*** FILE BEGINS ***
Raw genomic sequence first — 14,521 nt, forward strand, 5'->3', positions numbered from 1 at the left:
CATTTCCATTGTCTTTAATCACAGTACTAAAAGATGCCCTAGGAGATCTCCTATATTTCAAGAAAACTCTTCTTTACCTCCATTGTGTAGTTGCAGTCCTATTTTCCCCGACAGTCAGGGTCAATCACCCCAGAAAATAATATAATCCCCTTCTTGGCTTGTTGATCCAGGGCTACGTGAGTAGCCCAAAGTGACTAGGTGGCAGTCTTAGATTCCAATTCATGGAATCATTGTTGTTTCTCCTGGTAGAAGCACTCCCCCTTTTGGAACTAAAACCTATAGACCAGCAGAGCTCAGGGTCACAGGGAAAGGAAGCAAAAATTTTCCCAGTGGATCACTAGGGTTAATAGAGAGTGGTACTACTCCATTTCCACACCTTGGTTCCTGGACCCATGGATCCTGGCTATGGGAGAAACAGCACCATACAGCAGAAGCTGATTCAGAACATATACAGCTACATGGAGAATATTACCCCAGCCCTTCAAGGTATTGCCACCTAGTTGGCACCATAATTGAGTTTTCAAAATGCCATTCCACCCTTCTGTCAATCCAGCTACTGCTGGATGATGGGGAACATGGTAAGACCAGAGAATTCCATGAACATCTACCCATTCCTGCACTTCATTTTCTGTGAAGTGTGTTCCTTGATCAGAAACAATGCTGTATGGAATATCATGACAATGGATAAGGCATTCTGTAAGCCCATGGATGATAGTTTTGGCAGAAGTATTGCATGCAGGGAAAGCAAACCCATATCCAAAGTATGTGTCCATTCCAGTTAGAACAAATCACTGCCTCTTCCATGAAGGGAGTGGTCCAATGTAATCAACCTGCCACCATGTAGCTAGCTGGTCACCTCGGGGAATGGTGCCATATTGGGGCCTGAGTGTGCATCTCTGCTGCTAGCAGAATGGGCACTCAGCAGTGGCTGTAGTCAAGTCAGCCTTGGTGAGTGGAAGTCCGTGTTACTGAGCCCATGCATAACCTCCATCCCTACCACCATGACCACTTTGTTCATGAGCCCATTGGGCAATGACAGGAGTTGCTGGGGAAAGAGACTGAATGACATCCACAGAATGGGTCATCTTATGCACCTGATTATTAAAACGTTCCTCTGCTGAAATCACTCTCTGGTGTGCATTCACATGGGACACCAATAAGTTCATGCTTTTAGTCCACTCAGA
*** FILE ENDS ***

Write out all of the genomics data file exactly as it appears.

Raw genomic sequence first — 14,521 nt, forward strand, 5'->3', positions numbered from 1 at the left:
CATTTCCATTGTCTTTAATCACAGTACTAAAAGATGCCCTAGGAGATCTCCTATATTTCAAGAAAACTCTTCTTTACCTCCATTGTGTAGTTGCAGTCCTATTTTCCCCGACAGTCAGGGTCAATCACCCCAGAAAATAATATAATCCCCTTCTTGGCTTGTTGATCCAGGGCTACGTGAGTAGCCCAAAGTGACTAGGTGGCAGTCTTAGATTCCAATTCATGGAATCATTGTTGTTTCTCCTGGTAGAAGCACTCCCCCTTTTGGAACTAAAACCTATAGACCAGCAGAGCTCAGGGTCACAGGGAAAGGAAGCAAAAATTTTCCCAGTGGATCACTAGGGTTAATAGAGAGTGGTACTACTCCATTTCCACACCTTGGTTCCTGGACCCATGGATCCTGGCTATGGGAGAAACAGCACCATACAGCAGAAGCTGATTCAGAACATATACAGCTACATGGAGAATATTACCCCAGCCCTTCAAGGTATTGCCACCTAGTTGGCACCATAATTGAGTTTTCAAAATGCCATTCCACCCTTCTGTCAATCCAGCTACTGCTGGATGATGGGGAACATGGTAAGACCAGAGAATTCCATGAACATCTACCCATTCCTGCACTTCATTTTCTGTGAAGTGTGTTCCTTGATCAGAAACAATGCTGTATGGAATATCATGACAATGGATAAGGCATTCTGTAAGCCCATGGATGATAGTTTTGGCAGAAGTATTGCATGCAGGGAAAGCAAACCCATATCCAAAGTATGTGTCCATTCCAGTTAGAACAAATCACTGCCTCTTCCATGAAGGGAGTGGTCCAATGTAATCAACCTGCCACCATGTAGCTAGCTGGTCACCTCGGGGAATGGTGCCATATTGGGGCCTGAGTGTGCATCTCTGCTGCTAGCAGAATGGGCACTCAGCAGTGGCTGTAGTCAAGTCAGCCTTGGTGAGTGGAAGTCCGTGTTACTGAGCCCATGCATAACCTCCATCCCTACCACCATGACCACTTTGTTCATGAGCCCATTGGGCAATGACAGGAGTTGCTGGGGAAAGAGACTGAATGACATCCACAGAATGGGTCATCTTATGCACCTGATTATTAAAACGTTCCTCTGCTGAAATCACTCTCTGGTGTGCATTCACATGGGACACCAATAAGTTCATGCTTTTAGTCCACTCAGA